(PDF) The evolution of public relations research -an overview. Available from: https://www.researchgate.net/publication/329908323_The_evolution_of_public_relations_research_-an_overview [accessed Jul 11 2019].

Abstract:

The field of public relations is often misunderstood, due to its hybridity, complexity and competing perspectives within the field of scholarship. This essay, which is based on extensive engagement with literature conducted over decades of teaching and researching the subject, outlines the main schools of thought within the field. These are summarised as a) Excellence; b) Advocacy; c) Dialogue; and  d) Critical and Cultural approaches. Each perspective reflects variations in understanding of the role of public relations in theory and practice, ranging from an idealised conceptualisation of the practitioner to a demonised view of the practice. It refers throughout to different attitudes to ethics found within these schools, as approaches to ethics provide insight into understandings of the role of public relations within society. The piece concludes with reflections on the growing engagement with promotional culture and emerging research directions.

 

Also: forthcoming chapters (in print)

Public Relations and Professional Identity, in Valenti, C. Handbook of Public Relations, De Gruyter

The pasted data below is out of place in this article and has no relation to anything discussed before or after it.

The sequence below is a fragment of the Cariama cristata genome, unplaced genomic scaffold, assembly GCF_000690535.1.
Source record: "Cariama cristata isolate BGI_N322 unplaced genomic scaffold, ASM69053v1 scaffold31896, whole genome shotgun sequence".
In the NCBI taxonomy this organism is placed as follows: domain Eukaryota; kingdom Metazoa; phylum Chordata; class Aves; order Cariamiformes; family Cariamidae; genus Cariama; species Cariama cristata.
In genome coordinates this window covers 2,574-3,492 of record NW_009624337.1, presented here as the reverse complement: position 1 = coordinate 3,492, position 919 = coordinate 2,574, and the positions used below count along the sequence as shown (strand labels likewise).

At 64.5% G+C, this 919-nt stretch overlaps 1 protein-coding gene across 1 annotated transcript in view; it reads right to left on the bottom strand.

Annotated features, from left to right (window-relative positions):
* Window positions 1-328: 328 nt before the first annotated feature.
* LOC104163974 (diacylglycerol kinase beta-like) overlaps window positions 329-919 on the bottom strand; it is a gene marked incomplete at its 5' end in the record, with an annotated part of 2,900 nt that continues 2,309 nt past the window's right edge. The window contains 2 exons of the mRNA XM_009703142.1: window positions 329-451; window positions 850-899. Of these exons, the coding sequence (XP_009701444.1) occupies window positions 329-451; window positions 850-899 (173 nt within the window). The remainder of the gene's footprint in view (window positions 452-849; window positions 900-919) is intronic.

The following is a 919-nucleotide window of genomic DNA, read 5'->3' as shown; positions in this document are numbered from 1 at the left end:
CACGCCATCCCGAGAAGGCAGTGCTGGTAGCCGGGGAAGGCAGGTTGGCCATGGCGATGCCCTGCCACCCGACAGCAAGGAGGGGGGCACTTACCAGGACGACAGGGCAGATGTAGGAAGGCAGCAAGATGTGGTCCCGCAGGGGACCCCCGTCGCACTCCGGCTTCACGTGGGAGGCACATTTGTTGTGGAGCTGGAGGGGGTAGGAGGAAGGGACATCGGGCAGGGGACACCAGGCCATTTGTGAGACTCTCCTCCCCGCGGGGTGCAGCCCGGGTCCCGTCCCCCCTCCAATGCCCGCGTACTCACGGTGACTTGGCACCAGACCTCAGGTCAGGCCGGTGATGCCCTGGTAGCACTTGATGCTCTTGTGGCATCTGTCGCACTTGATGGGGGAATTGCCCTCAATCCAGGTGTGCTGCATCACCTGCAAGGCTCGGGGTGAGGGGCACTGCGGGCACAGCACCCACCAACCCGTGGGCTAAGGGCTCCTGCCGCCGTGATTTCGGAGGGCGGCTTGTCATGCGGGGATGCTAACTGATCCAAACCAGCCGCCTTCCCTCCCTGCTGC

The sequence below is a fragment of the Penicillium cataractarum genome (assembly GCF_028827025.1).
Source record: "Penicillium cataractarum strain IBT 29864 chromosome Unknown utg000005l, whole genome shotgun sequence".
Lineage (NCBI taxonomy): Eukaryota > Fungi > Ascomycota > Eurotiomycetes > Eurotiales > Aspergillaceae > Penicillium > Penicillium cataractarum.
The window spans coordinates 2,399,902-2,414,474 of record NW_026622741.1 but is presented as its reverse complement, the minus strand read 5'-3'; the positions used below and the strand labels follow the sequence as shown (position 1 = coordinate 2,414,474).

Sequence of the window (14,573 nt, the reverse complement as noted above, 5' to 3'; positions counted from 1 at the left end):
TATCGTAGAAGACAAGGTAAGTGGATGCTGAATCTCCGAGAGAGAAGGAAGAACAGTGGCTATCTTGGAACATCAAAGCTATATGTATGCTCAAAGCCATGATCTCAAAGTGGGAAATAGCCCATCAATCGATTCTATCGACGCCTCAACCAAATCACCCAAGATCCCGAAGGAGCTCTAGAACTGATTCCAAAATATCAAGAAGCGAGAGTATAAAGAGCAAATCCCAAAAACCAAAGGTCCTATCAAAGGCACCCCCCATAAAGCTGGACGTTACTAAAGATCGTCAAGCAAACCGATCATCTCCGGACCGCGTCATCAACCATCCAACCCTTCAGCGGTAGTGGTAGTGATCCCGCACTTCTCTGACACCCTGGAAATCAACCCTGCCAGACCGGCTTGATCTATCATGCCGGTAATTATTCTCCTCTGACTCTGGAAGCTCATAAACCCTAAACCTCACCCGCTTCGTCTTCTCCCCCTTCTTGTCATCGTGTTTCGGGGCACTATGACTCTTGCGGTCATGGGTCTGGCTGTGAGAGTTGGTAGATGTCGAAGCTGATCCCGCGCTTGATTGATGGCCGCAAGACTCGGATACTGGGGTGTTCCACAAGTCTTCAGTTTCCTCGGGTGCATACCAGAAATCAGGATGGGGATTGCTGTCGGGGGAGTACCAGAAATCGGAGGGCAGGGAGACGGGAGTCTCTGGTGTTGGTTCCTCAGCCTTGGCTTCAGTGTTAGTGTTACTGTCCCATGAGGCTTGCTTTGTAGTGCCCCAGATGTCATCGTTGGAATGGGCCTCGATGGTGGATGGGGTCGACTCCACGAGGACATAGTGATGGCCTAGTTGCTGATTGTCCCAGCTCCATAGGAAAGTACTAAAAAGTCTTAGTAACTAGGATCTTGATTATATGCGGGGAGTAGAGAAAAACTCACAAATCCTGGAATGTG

Public relations and the performance of everything, in R. E. Brown, The Global Foundations of Public Relations: Humanism, China and the West. Routledge

The contribution of public relations to promotional culture – taking the long view, in  Somerville, I., Ihlen, O. and Edwards, L. (eds) Public Relations, Society and the Generative Power of History,  Routledge

Public Relations’ Professionalism and Ethics, Chapter 13, in Tench, R. and Waddington, S. (Eds) Exploring Public Relations (5th Ed), Pearson Education

 

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I’m starting a new blog to track the creation of my next book on appearance, deception, fast and slow communication. It’s provisionally titled Public Relations and Depth Communication: Behind the Mask (for the Routledge New Directions in Public Relations and Communications Research series). Will have thoughts, reviews, links. Followers, suggestions & contributions cordially invited here: Mask bookmask